The humanitarian situation in Syria continues to deteriorate. More and more people are being made destitute as fighting continues. The World Food Programme (WFP) is struggling to meet the urgent food needs of close to six million displaced people in Syria and in neighbouring countries. Food operations are severely underfunded, meaning that WFP has been forced to reduce the level of assistance it provides to refugees across the region.

Syria Crisis in Numbers 

  • Number of people who receive WFP assistance inside Syria monthly - Four million
  • Number of refugees registered with UNHCR - Over four million
  • Number of refugees who receive WFP assistance monthly - Over 1.5 million

A joint WFP/FAO mission (published July 2015) found that Syria’s food production has increased this year – mainly due to good rains – but it remains way below pre-crisis levels.

Household food security levels are not expected to improve. The ongoing crisis continues to push more people into hunger and poverty. Syria’s food security situation has not, and will not, improve without a political solution to the conflict.

WFP has three main goals under its Syria response

1) deliver food to people affected by conflict, malnourished children, pregnant women and nursing mothers
2) provide emergency food assistance, and
3) offer tailored programmes focusing on relief and recovery, school feeding and nutrition.

Food assistance

WFP reaches more than four million people every month inside Syria with urgently needed food and provides electronic food vouchers (e-card) to 1.5 million refugees in neighbouring countries.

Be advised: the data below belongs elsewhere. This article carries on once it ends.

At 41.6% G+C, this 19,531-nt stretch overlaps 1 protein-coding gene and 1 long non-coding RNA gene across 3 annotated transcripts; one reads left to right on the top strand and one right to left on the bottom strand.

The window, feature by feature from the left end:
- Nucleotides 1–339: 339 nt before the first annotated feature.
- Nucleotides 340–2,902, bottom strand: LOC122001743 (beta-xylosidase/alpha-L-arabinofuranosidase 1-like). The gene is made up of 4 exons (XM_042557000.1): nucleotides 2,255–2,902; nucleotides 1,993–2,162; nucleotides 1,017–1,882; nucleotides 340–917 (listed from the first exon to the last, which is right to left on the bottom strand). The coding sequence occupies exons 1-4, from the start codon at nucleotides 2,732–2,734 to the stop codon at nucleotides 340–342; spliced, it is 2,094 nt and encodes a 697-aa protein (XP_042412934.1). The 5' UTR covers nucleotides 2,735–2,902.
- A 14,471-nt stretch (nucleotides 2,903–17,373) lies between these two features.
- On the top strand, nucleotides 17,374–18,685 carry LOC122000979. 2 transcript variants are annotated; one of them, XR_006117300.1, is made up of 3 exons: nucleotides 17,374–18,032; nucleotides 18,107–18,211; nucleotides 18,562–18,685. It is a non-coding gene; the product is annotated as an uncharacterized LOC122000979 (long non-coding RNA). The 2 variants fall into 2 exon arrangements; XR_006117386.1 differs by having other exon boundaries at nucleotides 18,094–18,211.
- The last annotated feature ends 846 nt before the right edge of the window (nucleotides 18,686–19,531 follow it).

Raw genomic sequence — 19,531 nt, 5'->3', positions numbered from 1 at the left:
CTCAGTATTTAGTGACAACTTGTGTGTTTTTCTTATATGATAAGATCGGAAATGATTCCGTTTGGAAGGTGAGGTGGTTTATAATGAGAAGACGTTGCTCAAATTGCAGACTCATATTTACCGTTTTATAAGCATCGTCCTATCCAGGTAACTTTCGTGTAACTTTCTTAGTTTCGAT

WFP knows that host countries are affected by the burden of the refugee crisis. WFP assistance to Syrian refugees, thanks to the e-card system has contributed more than US$1 billion into the local economies of the countries neighbouring Syria and has created thousands of local jobs.

Impact

To date, efforts to identify the most vulnerable have allowed WFP to reduce the number of people it assists by nearly 500,000, allowing limited resources to be focused on those most in need. WFP assessments show that the longer the crisis drags on, the more vulnerable refugees become.

Programmes

  • General food distribution

    Every month, WFP distributes family food rations to displaced and conflict-affected families across the country. These rations contain staple food items including rice, bulgur wheat, pasta, lentils, canned food, sugar, salt, cooking oil and wheat flour. Around four million people benefit from this assistance every month.

  • Relief and recovery

    As the conflict drags on, WFP is working with key partners to build resilience in relatively stable areas. Food assistance for some displaced families will be provided as an incentive to work on rehabilitating infrastructure, backyard kitchen gardening or poultry production with the Food and Agriculture Organisation (FAO).

  • School feeding

    In 2014, WFP launched a school feeding programme in Syria in partnership with UNICEF and the Ministry of Education. WFP is supporting 164,000 children through this programme in schools in Tartous, Rural Damascus, Damascus, Aleppo, Homs and Hama. Children receive date bars fortified with vitamins and minerals to encourage them to enroll and stay in school.

  • Nutrition

    WFP’s nutrition programme for pregnant women and nursing mothers helps 5,000 mothers in Homs and Lattakia to buy fresh produce, dairy and meat products to supplement their diets using WFP food vouchers. WFP plans to expand this programme to other governorates, reaching 15,000 mothers this year.

How you can help

WFP requires US$465 million (US$255 million in the region and US$210 million for Syria) to continue to provide assistance to Syrians in need through January 2016.

  • Please donate today and help get life-saving food reach families who need us the most.

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